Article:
With Apple's (NASDAQ:AAPL) second-quarter behind it, it's a good time to return to valuation. Also, with the stock nearing its all-time high, it's worth returning to some important questions:
- What is the company actually worth?
- Are investors who buy shares today getting a good deal?
- Can investors who own the stock today expect to get a decent return on their investment over the long haul?
- What exactly is the intrinsic value of Apple stock?
Let's find out.
Searching for a moat
Before attempting to value any company, it's important to first decide if its business looks sustainable in the first place. Without durability, buy-and-hold investing is rendered useless. So, does Apple have a sustainable competitive advantage?
Warren Buffett refers to sustainable competitive advantages as economic moats.
"In business, I look for economic castles protected by unbreachable moats," Buffett has said.
The harder it is for competitors to grab a piece of a company's profits, the wider and deeper a company's moat. Common sources of moats include switching costs, network effects, intangible assets, cost advantages, and scale.
In an environment of rapid change, economic moats are even more important when looking at technology stocks. But tech stocks with predictable staying power are few and far between. Fortunately, Apple is one of them, with a number of powerful sources for its moat. Here are some of the most prominent sources for Apple's moat:
- Intangible assets: Apple's brand is incredibly powerful, evidenced by the premium prices consumers have paid for its products for decades.
- Switching costs: With an incredibly robust ecosystem of competent products that work together seamlessly, the purchase of one Apple product often leads to another. This makes Apple's ecosystem of products "sticky," which makes it difficult to move away to another platform.
- Scale: It's difficult for manufacturers to match the quality of Apple products. With basically more money than it needs for research and development and for locking in third-party supplier contracts, Apple can use its scale as an operational competitive advantage.
With a powerful brand, a "sticky" ecosystem of products and services, and operational scale, Apple looks poised to sustain high levels of profitability for years. This makes the stock a prime candidate for valuation.
Apple stock valuation
With top- and bottom-line growth rates having slowed in recent years, a discounted cash flow valuation model is a good fit for Apple stock. After all, the value of every asset is ultimately equal to the present value of discounted cash flows -- and Apple's free cash flow has enough history for us to make reasonable assumptions about the future.
It's fairly easy to create a bullish case for the stock using a discounted cash flow model. If Apple's free cash flow increased by only 3% per year in perpetuity, or at the historical annual rate of inflation, and future cash flow was discounted at a rate of 10%, the fair value of Apple stock is $120.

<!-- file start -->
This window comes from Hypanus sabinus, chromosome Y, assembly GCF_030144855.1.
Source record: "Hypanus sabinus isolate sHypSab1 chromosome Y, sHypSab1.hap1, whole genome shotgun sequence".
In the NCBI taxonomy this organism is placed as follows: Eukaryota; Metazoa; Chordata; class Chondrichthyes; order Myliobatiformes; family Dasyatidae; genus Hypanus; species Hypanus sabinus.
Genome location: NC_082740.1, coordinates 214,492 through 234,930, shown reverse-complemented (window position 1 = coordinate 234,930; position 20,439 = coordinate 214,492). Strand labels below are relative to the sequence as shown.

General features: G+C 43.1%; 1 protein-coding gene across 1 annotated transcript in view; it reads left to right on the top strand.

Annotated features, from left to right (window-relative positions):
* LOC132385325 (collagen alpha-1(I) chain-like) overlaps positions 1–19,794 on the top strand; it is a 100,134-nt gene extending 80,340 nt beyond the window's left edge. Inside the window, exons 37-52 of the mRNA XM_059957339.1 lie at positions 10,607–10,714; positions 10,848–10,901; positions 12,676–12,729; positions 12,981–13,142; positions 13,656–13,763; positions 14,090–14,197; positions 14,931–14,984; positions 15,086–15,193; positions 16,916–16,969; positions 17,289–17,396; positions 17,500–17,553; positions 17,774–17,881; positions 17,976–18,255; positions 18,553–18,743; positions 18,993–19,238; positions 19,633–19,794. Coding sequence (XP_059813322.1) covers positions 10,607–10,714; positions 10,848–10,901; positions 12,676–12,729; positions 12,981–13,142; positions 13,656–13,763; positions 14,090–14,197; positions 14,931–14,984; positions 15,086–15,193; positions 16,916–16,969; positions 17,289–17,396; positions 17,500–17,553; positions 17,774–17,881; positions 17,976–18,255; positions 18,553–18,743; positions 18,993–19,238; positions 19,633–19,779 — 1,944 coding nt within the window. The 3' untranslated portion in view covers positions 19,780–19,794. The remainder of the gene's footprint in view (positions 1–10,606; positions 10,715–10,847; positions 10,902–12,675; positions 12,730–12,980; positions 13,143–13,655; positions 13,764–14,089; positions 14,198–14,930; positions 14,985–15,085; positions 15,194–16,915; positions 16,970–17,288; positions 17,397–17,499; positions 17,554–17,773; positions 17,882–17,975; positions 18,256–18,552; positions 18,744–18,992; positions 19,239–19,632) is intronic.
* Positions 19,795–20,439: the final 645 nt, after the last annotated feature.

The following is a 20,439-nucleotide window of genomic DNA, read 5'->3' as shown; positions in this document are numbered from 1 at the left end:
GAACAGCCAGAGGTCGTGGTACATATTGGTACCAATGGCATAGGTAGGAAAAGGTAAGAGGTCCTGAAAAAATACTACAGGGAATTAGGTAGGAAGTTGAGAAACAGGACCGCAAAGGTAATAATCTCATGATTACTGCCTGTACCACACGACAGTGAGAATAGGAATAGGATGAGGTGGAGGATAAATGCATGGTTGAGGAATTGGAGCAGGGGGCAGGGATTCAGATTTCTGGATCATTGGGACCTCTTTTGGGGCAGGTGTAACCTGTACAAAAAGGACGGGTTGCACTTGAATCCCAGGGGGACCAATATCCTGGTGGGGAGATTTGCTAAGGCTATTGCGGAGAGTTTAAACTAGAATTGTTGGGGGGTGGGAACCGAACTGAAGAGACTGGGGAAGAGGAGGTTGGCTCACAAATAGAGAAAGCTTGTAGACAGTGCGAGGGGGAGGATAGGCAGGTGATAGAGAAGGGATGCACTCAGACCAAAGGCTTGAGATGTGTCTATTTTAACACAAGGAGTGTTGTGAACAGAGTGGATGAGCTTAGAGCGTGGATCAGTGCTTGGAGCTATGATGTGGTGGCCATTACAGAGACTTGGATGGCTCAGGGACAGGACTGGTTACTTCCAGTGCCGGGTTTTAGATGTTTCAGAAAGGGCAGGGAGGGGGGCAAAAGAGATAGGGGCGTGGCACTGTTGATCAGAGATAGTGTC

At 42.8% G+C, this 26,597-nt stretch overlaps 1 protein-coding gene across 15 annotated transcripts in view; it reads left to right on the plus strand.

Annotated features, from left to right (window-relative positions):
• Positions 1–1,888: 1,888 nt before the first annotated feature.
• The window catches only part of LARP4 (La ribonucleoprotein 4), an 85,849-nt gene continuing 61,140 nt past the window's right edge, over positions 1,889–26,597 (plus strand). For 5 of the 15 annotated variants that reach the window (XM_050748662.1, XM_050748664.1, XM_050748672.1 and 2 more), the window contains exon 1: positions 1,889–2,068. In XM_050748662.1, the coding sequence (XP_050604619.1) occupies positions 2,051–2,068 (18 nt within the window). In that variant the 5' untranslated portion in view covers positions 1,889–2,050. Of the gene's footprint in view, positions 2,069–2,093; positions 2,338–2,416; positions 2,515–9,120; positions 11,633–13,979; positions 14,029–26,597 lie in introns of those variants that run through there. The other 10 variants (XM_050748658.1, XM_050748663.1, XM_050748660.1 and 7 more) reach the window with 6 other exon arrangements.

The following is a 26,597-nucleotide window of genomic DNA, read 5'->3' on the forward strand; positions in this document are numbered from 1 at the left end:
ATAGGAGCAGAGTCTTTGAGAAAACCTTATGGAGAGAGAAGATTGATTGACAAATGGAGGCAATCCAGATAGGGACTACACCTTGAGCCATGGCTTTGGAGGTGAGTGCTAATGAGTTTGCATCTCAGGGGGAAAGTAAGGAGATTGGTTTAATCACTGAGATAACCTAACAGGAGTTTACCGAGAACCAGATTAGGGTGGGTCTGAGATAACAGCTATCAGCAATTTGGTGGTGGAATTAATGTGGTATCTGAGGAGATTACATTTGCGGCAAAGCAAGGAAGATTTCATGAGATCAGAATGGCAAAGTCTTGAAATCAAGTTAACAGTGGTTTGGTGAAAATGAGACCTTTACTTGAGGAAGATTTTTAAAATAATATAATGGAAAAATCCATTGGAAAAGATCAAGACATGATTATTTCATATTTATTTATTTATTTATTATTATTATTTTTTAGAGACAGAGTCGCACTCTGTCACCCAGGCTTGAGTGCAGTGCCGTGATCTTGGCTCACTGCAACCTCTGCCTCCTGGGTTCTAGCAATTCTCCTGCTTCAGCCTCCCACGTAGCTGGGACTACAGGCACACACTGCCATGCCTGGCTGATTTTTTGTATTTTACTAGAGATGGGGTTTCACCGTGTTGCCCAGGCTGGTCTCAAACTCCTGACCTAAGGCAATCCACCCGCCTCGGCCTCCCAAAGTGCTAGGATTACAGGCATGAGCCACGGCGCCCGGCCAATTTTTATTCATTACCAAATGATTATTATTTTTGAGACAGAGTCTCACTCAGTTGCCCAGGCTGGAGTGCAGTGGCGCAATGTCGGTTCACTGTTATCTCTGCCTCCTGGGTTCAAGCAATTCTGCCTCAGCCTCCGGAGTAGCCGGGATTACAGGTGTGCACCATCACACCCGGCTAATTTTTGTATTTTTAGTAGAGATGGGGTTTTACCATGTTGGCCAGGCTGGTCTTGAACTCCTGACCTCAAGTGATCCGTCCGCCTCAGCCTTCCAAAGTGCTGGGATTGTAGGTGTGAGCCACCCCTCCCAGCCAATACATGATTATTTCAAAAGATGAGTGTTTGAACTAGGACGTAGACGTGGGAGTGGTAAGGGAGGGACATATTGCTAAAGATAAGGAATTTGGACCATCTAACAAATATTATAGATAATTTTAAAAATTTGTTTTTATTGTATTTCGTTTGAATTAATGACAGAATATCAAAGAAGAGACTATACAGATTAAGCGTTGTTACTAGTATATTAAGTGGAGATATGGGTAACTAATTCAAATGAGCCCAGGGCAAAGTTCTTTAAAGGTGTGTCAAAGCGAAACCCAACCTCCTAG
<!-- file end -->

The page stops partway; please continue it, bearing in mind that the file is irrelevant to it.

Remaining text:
If you doubt that Apple can grow its future cash flow at 3% annually over the long haul, keep in mind that a discounted cash flow valuation puts for more weight on the free cash flow in the years in the near-term than it does in the years further out. So, if Apple is able to grow its free cash flow in the next five years at more meaningful rates than 3%, yet rates fall below 3% over the longer term -- a similar case could be made.
Further, not all cash flow is created equal. Fortunately, Apple investors know that its free cash flow is prone to create value. Management and the board of directors have historically proven their fiduciary responsibility to shareholders. In recent years, for instance, Apple initiated a dividend and, more importantly, ramped up its repurchases when shares were trading at post-split levels around $60 to $80 -- far below today's levels close to $100.
The company has also been very conservative in the prices it pays to acquire companies, with its acquisition of Beats Electronics for $3 billion as its largest ever. This figure pales in comparison to some of the billion dollar deals made by Apple's smaller peers. And, looking further back, there's no doubt Apple's investments in new products have panned out nicely. So, compared to many other companies, Apple is likely to outperform its peers when it comes to the use of free cash flow.
In a discounted cash flow analysis, conservatism is key. Counting on just 3% annualized growth of free cash flow per year over the long haul, this scenario purposefully underplays the continued potential of Apple's iPhone line and other new products we could see in the coming years. Yet these conservative inputs still yield a fair value estimate of $120 per share for the stock -- or a margin of safety of about 21%.
With such a meaningful margin of safety to a conservative estimate of Apple's fair value, this market leader looks like it will be a rewarding investment for those willing to hold over the long haul. Perhaps Apple's 15.4 price-to-earnings multiple and its 11.9 price-to-free cash flow ratio really are as cheap as they look.
[Editor's note -- Added additional commentary to Apple's Beats acquisition]
Daniel Sparks owns shares of Apple. The Motley Fool recommends Apple. The Motley Fool owns shares of Apple. Try any of our Foolish newsletter services free for 30 days. We Fools may not all hold the same opinions, but we all believe that considering a diverse range of insights makes us better investors. The Motley Fool has a disclosure policy.
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